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2 takeaways from Pagosa Springs Medical Center HIPAA settlement

A Colorado hospital has agreed to pay the OCR $111,400 after a former employee allegedly continued to have access to a web-based scheduling calendar and patient protected health information.

Failure to terminate former employees' access to company information can be a costly mistake. That's a lesson Pagosa Springs Medical Center, a critical access hospital in Pagosa Springs, Co., learned the hard way.

Pagosa Springs Medical Center has been fined $111,400 by the Office for Civil Rights (OCR) at the U.S. Department of Health and Human Services (HHS). The settlement stemmed from a 2013 complaint that alleged a former employee was able to access the hospital's web-based scheduling calendar, which contained patient protected health information (PHI), after the employee was terminated.

An OCR investigation revealed that the PHI of 557 individuals was impermissibly disclosed not only to the former employee, but to the web-based scheduling calendar vendor as well, according to an HHS news release. Google, the vendor named in the resolution agreement, and Pagosa Springs Medical Center did not have a HIPAA-required business associate agreement in place, the release said.

Kate Borten, HIPAA, health information privacy and security expert Kate Borten

"The fact that Google missed it here, as well as Pagosa, is pretty distressing," said Kate Borten, a HIPAA and health information privacy and security expert.

Borten described the HIPAA violations as "significant." They include failure to recognize a HIPAA business associate and sign a contractual agreement with the associate before patient information was exchanged, as well as not having reasonable and effective termination processes established.

Both entities should have recognized that the proper written agreement ensuring Google would appropriately safeguard patient PHI wasn't in place, Borten said.

Two major takeaways

Borten said healthcare CIOs should view the settlement as a stark reminder about system security. She listed two major takeaways for them:

  1. Use HIPAA settlements as a proactive tool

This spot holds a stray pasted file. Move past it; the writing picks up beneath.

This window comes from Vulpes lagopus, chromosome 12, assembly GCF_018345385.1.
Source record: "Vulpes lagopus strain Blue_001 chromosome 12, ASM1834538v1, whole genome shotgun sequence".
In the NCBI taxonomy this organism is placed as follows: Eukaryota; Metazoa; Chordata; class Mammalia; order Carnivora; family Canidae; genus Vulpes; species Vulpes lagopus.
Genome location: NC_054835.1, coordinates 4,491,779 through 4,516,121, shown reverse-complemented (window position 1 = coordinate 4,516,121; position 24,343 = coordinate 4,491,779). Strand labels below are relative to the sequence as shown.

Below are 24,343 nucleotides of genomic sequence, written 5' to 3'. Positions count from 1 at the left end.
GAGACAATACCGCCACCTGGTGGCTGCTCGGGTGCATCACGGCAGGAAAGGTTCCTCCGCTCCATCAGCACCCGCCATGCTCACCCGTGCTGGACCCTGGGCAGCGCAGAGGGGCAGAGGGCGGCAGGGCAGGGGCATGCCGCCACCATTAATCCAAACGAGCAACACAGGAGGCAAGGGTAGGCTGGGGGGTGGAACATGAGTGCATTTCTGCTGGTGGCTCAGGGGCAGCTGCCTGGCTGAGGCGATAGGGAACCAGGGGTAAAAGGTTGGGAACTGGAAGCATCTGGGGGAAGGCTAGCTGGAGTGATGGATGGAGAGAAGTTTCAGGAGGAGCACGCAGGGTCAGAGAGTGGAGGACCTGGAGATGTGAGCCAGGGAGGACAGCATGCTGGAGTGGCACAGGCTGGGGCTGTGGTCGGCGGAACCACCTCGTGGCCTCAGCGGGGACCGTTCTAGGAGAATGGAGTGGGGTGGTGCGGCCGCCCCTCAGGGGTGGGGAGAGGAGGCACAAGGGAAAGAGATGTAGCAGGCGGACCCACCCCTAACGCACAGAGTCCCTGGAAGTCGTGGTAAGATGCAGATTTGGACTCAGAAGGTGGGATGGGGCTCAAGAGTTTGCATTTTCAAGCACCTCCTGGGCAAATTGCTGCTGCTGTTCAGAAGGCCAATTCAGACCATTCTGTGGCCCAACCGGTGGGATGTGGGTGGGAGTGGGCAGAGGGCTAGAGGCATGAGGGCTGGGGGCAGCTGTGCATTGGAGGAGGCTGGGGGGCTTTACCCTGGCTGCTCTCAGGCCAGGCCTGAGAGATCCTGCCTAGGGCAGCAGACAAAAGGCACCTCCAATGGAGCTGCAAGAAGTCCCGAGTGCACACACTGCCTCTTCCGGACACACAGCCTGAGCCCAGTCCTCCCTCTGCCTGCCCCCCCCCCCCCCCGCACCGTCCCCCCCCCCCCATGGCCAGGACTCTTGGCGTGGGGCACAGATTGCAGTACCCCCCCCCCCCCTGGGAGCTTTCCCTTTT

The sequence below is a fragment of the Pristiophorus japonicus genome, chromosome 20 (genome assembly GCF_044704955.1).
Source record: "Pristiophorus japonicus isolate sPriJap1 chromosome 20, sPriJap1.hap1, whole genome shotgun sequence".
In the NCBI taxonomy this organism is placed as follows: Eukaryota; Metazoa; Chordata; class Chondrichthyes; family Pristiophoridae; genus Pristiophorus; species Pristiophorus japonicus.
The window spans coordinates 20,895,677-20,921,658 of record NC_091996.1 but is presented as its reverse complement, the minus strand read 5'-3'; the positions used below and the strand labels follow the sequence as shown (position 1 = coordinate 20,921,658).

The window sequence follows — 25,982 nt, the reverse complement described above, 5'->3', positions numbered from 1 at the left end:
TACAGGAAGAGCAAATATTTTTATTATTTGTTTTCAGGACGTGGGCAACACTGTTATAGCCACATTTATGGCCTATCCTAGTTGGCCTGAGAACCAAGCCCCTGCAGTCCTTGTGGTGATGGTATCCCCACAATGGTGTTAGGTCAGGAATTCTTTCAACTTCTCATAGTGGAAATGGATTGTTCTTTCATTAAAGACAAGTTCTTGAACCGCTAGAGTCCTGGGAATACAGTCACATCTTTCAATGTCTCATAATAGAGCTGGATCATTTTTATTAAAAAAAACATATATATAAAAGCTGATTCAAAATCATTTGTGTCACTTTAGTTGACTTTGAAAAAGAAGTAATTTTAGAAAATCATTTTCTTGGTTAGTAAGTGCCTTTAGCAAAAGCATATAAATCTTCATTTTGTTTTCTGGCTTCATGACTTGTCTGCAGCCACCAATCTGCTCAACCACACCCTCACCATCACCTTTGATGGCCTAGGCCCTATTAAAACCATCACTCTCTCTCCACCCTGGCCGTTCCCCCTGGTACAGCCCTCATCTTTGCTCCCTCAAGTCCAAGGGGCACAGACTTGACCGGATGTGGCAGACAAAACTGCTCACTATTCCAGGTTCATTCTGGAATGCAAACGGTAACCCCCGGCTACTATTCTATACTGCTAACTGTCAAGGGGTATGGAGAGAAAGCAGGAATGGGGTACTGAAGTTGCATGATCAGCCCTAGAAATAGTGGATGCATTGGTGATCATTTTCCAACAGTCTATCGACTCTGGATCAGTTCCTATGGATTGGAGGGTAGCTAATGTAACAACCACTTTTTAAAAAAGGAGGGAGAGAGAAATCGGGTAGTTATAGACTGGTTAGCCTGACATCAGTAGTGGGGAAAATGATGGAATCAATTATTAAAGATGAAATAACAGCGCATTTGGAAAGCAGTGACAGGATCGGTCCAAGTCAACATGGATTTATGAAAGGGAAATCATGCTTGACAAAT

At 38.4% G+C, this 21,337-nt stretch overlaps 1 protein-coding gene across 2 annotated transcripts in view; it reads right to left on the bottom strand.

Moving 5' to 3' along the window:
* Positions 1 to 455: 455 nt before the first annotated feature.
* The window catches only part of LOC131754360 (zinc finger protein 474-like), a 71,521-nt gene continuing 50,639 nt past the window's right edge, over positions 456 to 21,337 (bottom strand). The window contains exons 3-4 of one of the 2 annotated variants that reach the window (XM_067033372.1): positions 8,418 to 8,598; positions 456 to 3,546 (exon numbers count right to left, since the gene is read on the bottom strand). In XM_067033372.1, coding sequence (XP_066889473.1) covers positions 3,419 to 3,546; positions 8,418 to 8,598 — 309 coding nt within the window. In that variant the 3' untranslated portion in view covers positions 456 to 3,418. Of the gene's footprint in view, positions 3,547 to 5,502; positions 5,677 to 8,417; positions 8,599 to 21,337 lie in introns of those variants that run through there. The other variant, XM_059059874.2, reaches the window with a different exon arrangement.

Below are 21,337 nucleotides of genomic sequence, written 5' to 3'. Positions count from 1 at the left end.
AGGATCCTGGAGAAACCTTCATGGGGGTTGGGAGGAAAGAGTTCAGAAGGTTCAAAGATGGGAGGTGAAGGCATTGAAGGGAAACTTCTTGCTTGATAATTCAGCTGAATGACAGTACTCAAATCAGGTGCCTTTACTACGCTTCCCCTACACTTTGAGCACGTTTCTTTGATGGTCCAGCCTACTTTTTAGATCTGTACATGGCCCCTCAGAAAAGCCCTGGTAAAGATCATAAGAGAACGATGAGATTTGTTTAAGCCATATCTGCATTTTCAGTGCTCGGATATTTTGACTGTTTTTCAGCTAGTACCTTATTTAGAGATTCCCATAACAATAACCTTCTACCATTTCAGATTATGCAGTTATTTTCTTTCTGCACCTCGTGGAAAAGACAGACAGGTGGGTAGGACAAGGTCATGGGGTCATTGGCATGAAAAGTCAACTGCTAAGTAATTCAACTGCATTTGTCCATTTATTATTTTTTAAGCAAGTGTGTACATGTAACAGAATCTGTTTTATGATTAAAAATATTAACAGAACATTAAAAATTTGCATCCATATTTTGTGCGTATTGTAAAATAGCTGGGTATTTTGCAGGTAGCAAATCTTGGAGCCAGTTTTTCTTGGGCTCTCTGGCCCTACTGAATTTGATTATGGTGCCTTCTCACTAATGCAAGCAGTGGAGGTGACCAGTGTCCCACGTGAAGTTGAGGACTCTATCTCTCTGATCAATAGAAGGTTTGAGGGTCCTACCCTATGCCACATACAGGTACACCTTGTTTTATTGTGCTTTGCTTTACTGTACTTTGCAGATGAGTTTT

Any HIPAA-covered entity or HIPAA business associate should be on the HHS mailing list to receive notifications whenever announcements regarding settlements like Pagosa Springs Medical Center are made.

"Management, whether it's CIOs, CISOs, somebody needs to be designated to be on that mailing list to read those cases like this one," she said. "They can be used as a way to check and educate your own organization."

Borten said CIOs can obtain a wealth of information from resolution agreements and corrective action plans. The plans should be seen as tools to conduct internal security checks or to review policies.

She also described resolutions as a training tool for management. In the case of Pagosa Springs Medical Center, the lesson is how to engage with business associates. Borten said formally recognizing business associates and making sure appropriate contracts are in place are crucial to keeping patient information private and secure.

  1. Develop clear policies that outline responsibility

Borten said healthcare organizations often lack policies to directly inform hospital management about terminations not only for direct staff, but for employees of third-party companies granted access to the organization's systems.

She advised internal management, not security, be responsible for keeping in touch with third-party companies. Hospital management should be made aware when anyone who has been given access to the hospital's systems has been terminated.

"It's that manager or financial director's responsibility to say, 'Remember, you have to tell me as soon as any of your employees are terminated, any employee who has access to our systems,'" Borten said. "That is not necessarily the norm today anywhere. And I think that's a big gap."

Pagosa Springs Medical Center agrees to corrective action plan

Along with the fine, the hospital agreed to adopt a two-year corrective action plan to settle potential HIPAA violations. As part of that plan, Pagosa Springs Medical Center has agreed to update its policies and procedures, along with its security management and business associate agreement. The organization has agreed to then train its workforce regarding updated policies and procedures.

At the time of OCR's investigation, Pagosa Springs Medical Center provided more than 17,000 hospital and clinic visits annually and employed more than 175 individuals.

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